‘Beacon Teachers’ keep female students in school.
Kwale County has implemented a number of initiatives to ensure that females who become pregnant at a young age are given a second chance to complete their education.
This includes preparing instructors from various schools to serve as liaisons between the girls and the schools.
They are known as ‘Beacon Teachers,’ and they are in charge of ensuring that the girls continue with their education in accordance with the education policy, which requires that such girls do not drop out of school.
According to Abraham Nyamawi, an education coordinator in Msambweni subcounty, when such cases are reported to education offices, they are referred to the appropriate departments, such as hospitals, to determine the pregnancy.
Following that, they are reported to the police and children’s departments, who take over the cases and guarantee the girls’ educational rights are met.
According to a senior police official who spoke on the condition of anonymity due to police policy, the police rely on village elders, area chiefs, community policing members, and parents to gather information from villages about defilement, GBV, and teen pregnancies throughout the county.
He claims that multi-agency collaboration with the Judiciary, the Education Ministry, and the Children’s Department has resulted in the majority of reported cases being followed up on and justice being served.
According to Nyamawi, in some situations, the courts may determine that the perpetrators be transported to safe places to be away from the perpetrators so that they can continue their education while the legal procedure is ongoing.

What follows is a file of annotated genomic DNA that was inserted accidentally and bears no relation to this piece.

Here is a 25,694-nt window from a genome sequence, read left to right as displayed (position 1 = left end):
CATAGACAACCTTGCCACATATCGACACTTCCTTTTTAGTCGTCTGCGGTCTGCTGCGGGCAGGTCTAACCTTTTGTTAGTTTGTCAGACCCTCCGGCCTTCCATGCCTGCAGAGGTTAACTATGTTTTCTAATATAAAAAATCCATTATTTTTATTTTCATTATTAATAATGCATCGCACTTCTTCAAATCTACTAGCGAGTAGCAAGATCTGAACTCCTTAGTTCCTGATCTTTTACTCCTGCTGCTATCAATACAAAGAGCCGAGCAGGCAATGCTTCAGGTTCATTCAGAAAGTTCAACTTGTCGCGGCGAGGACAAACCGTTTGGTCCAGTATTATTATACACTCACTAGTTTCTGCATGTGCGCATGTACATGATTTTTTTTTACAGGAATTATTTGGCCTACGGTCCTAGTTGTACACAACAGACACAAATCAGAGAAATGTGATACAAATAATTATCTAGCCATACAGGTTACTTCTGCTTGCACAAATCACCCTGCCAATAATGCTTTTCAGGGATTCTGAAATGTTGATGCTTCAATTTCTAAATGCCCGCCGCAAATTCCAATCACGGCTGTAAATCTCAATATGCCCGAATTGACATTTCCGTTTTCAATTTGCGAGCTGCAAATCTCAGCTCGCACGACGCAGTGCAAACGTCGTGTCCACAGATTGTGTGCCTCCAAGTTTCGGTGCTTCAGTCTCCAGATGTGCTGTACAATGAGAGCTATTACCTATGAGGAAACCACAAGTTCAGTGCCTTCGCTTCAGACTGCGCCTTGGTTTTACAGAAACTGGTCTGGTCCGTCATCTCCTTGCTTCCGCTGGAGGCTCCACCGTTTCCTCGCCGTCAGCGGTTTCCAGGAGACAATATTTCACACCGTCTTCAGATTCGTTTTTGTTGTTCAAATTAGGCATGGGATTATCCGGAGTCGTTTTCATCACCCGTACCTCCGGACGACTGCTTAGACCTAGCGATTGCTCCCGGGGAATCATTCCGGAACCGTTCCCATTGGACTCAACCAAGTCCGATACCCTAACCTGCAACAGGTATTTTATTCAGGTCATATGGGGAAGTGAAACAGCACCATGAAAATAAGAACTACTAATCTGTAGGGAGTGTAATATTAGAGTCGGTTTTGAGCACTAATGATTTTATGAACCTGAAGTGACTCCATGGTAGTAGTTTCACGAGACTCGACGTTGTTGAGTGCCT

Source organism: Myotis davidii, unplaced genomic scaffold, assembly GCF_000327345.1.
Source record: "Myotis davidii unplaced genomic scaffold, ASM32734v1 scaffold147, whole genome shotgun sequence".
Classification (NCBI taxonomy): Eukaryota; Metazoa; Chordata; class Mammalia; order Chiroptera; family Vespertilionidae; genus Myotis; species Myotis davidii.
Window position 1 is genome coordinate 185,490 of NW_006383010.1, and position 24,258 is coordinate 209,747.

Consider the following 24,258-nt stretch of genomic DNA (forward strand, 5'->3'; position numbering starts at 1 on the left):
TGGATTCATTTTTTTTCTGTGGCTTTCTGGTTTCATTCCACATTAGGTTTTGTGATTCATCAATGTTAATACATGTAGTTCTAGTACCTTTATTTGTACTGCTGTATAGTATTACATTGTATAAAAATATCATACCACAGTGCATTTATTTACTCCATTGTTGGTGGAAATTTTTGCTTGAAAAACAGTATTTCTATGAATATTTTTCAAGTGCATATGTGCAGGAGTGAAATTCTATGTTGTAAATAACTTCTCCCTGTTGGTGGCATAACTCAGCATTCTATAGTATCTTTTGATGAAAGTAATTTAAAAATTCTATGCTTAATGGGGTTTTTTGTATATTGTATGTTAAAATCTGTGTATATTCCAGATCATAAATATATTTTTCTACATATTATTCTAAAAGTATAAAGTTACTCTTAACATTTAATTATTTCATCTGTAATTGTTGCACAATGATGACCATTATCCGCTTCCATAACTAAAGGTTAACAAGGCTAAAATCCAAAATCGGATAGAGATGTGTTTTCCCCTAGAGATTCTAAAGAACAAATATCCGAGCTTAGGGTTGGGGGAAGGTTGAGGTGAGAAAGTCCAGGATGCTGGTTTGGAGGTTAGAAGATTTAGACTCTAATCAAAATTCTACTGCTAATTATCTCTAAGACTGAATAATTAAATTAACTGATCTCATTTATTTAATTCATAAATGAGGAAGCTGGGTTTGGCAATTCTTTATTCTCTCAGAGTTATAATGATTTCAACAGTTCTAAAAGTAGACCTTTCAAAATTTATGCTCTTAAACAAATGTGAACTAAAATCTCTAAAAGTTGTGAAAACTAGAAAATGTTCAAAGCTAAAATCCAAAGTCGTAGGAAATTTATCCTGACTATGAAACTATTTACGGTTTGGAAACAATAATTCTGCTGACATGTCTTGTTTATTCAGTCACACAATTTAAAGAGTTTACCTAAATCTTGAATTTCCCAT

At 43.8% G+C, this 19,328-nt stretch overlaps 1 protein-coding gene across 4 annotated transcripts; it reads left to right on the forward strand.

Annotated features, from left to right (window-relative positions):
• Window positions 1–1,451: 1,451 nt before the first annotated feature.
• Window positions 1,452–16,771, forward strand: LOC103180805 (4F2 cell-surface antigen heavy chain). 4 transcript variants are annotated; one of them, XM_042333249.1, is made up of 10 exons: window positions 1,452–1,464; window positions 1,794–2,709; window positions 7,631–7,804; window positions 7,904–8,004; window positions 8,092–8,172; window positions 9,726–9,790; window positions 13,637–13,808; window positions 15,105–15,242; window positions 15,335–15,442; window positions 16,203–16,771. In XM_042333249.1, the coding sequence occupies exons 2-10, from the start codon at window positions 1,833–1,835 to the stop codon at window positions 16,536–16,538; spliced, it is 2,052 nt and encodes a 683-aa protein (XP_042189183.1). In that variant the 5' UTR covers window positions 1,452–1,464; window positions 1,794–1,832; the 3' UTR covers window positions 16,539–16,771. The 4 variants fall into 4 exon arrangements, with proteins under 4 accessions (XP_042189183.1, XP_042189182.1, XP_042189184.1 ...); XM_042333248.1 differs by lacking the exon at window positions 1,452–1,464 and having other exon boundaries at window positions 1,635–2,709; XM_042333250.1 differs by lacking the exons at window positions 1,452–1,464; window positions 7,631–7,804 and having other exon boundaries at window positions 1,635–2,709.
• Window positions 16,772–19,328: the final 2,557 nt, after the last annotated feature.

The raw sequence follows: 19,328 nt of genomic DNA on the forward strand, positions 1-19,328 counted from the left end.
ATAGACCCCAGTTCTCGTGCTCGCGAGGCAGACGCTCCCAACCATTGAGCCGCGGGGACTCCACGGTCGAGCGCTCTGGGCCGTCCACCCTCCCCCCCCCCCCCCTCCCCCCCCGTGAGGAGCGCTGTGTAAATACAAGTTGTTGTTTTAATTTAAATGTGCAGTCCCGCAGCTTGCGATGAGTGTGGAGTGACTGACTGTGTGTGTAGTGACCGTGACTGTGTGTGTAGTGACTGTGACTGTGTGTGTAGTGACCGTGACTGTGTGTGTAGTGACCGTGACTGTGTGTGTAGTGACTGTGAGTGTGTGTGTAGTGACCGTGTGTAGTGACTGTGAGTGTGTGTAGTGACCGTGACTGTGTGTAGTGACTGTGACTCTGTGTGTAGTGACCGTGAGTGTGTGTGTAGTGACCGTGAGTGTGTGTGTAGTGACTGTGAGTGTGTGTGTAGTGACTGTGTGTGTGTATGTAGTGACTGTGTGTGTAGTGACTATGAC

However, for many females, returning to the same school where they previously studied may turn out to be yet another nightmare.
“Stigma has been there for girls who get pregnant by fellow students,” Nyamawi asserts.
“Other teachers use students as a bad example as well.” This causes them to miss school. They would rather stay at home to avoid the shame.”
As a result, Beacon Teachers, who have been trained alongside head teachers, are entrusted with maintaining a positive rapport with the children.
This, in turn, will help them feel free to disclose any instances of stigma they have encountered.
They also educate other students and teachers at the school to avoid using derogatory language with pregnant girls in order to avoid making them feel unwanted and causing them to drop out.
“At school, we have guidance and counselling departments, where girls, when they are found to be pregnant, are taken through proper counselling,” he continues.
When girls are hesitant to return to school for fear of being stigmatised, officials always advise them to change schools to guarantee they are in a safe atmosphere.
“We work with schools to get them alternative schools, where we tell the principal why the student is being brought to their school,” Nyamawi explains.
“That way the teacher is aware of the foundation of the girl and should be able to accept and guide her to continue with her education.”
Plan International launched the Beacon Teachers movement in collaboration with Kenya’s Teachers Service Commission.
The goal was to provide instructors with the chance to promote child safety in their classrooms and communities.
The teachers have been educated to recognise, prevent, and report occurrences of child abuse, as well as to educate members of the community on how to keep children safe.
Teachers educate children about their rights and what to do if they are abused as part of their job.